While air pollution in the U.S. has improved remarkably since the passage of the Clean Air Act, the Environmental Protection Agency (EPA) estimates that 137 million people nationwide still live in counties where air pollution levels exceeded air quality standards. In 2018, the U.S. emitted 76 million tons of pollution into the atmosphere, which according to the American Lung Association, contributes to increased rates of lung cancer and reduced lifespans among American families.
Air quality standards for common pollutants that pose a threat to public health are managed by the EPA. These pollutants include ozone, fine and coarse particulate matter (PM2.5 and PM10), sulfur dioxide, lead, carbon monoxide, and nitrogen dioxide. From 1980 to 2018, the greatest air quality improvements occurred in lead, sulfur dioxide, and carbon monoxide levels.
According to the EPA, efforts to remove lead from automobile gasoline alone helped reduce levels of lead in the air by 89 percent over three decades. Similarly, a 1990 update to the Clean Air Act known as the Acid Rain Program set a permanent cap on emissions of sulfur dioxide and nitrogen oxides from power plants. The cap helped reduce sulfur dioxide to 9.0 percent of the 1980 value and the level of nitrogen dioxide to 39 percent over the same time period.
While levels of nitrogen dioxide, carbon monoxide, sulfur dioxide, and lead are all below 40 percent of their respective 1980 values, ozone and particle pollution continue to present a major public health risk. With these trends in mind, researchers at 360 Quote analyzed data from the EPA to find the U.S. metropolitan areas with the highest levels of air pollution.
The EPA uses a measure known as the Air Quality Index (AQI) to report daily air quality, with higher values corresponding to greater levels of air pollution. Values between 0-50 are considered good; values between 51-100 are moderate; values between 101-150 are unhealthy for sensitive groups; and values above 151 are unhealthy for the general public. Researchers used AQI data to determine air quality rankings for small, midsize, and large metropolitan areas.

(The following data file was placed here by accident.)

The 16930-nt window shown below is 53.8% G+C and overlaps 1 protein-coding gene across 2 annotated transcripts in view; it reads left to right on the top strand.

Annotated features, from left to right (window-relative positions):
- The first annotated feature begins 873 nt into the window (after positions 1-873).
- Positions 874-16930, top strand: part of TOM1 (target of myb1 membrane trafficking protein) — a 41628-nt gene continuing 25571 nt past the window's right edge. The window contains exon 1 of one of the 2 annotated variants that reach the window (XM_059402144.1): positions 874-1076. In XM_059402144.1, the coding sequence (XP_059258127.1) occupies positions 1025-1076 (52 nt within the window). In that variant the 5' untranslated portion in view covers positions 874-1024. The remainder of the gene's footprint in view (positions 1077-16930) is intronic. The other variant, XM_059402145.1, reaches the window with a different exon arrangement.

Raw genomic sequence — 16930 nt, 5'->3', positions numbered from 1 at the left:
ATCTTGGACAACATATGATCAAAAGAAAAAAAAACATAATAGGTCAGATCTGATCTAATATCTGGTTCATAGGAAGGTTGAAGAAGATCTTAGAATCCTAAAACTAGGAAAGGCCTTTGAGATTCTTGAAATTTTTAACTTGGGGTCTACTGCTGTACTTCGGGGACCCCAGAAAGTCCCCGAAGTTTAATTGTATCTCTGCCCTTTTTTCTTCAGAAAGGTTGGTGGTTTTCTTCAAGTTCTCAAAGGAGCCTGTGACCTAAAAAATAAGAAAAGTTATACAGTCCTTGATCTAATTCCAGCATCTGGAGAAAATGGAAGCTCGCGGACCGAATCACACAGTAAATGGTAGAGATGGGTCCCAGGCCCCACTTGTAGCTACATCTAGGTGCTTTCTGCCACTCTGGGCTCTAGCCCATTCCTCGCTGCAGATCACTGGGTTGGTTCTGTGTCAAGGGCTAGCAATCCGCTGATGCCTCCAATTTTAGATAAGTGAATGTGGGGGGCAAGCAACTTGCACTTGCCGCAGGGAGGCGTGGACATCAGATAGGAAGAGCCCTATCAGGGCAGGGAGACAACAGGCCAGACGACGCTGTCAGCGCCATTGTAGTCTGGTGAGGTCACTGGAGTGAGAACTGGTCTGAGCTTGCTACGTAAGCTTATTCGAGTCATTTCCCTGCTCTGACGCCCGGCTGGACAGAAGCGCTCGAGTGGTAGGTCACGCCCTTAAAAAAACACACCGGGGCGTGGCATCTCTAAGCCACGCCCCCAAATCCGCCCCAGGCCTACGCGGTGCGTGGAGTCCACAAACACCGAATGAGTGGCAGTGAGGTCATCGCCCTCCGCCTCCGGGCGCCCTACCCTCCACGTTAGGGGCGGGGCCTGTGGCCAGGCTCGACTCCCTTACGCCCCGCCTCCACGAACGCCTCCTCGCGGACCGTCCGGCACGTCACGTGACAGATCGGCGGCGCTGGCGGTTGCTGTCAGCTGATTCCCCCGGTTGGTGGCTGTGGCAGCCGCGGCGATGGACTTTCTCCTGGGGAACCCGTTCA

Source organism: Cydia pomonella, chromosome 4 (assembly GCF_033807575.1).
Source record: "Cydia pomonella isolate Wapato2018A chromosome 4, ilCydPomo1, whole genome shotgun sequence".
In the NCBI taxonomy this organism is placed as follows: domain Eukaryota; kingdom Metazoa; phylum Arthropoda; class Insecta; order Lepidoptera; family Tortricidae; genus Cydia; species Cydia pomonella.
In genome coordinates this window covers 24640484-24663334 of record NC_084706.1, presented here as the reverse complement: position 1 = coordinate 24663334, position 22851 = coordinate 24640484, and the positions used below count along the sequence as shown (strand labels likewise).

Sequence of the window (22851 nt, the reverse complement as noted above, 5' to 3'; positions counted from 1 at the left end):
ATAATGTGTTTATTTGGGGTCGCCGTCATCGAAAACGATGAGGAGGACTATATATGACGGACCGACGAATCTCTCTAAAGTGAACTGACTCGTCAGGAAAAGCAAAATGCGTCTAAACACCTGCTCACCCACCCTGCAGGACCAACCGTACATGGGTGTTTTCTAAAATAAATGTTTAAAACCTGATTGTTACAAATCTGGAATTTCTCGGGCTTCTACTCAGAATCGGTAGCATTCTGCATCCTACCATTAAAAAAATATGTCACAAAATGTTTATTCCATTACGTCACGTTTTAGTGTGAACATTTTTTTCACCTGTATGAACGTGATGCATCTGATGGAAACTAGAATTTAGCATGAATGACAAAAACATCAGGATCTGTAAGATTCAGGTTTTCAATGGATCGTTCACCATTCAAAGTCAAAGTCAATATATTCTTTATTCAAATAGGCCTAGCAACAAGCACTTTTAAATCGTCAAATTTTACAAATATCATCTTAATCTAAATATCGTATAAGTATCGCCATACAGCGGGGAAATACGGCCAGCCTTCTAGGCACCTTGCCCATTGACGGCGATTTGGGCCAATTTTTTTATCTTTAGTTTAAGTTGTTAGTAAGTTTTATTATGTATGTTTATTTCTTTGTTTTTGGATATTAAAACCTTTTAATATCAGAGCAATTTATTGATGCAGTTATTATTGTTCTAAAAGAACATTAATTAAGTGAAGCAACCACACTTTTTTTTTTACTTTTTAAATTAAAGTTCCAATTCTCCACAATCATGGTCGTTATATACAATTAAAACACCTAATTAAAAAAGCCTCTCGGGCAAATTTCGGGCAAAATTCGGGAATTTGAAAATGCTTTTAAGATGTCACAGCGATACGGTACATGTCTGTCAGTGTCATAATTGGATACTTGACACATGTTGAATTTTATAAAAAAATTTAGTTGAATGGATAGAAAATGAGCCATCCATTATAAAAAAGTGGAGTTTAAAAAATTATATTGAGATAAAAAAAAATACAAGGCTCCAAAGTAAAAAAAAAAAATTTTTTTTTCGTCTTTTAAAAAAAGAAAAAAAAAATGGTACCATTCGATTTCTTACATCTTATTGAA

The findings among the small and midsize metros are in line with the findings among the large metros. Specifically, locations in California make repeated appearances on these lists. When comparing air pollution levels of large metropolitan areas, five of the top 15 metros were found to exist in the coastal state. The prevalence of California locales is even higher among the top 15 small and midsize metros.
Here are the large metropolitan areas with the worst air quality:
|Metro||Rank||Median AQI||Max AQI||Good days||Moderate or unhealthy for sensitive groups days||Unhealthy, very unhealthy, or hazardous days||Most common pollutant|
|Riverside-San Bernardino-Ontario, CA||1||97||296||25||275||65||Ozone|
|Phoenix-Mesa-Scottsdale, AZ||2||77||996||42||304||19||Coarse particulate matter (PM10)|
|Los Angeles-Long Beach-Anaheim, CA||3||77||201||35||310||20||Ozone|
|San Diego-Carlsbad, CA||5||64||143||73||292||0||Ozone|
|Salt Lake City, UT||7||61||169||138||225||2||Ozone|
|Las Vegas-Henderson-Paradise, NV||8||61||154||122||242||1||Ozone|
|Chicago-Naperville-Elgin, IL-IN-WI||9||57||177||117||242||6||Fine particulate matter (PM2.5)|
|Philadelphia-Camden-Wilmington, PA-NJ-DE-MD||10||55||164||132||230||3||Fine particulate matter (PM2.5)|
|Pittsburgh, PA||11||55||154||136||228||1||Fine particulate matter (PM2.5)|
|St. Louis, MO-IL||12||54||182||157||206||2||Fine particulate matter (PM2.5)|
|Detroit-Warren-Dearborn, MI||13||54||151||137||226||2||Fine particulate matter (PM2.5)|
|San Francisco-Oakland-Hayward, CA||14||53||245||147||206||12||Fine particulate matter (PM2.5)|
|New York-Newark-Jersey City, NY-NJ-PA||15||53||210||156||206||3||Fine particulate matter (PM2.5)|
For more information, a detailed methodology, and complete results, you can find the original report on 360 Quote’s website: https://www.buyautoinsurance.com/air-pollution-worst-cities/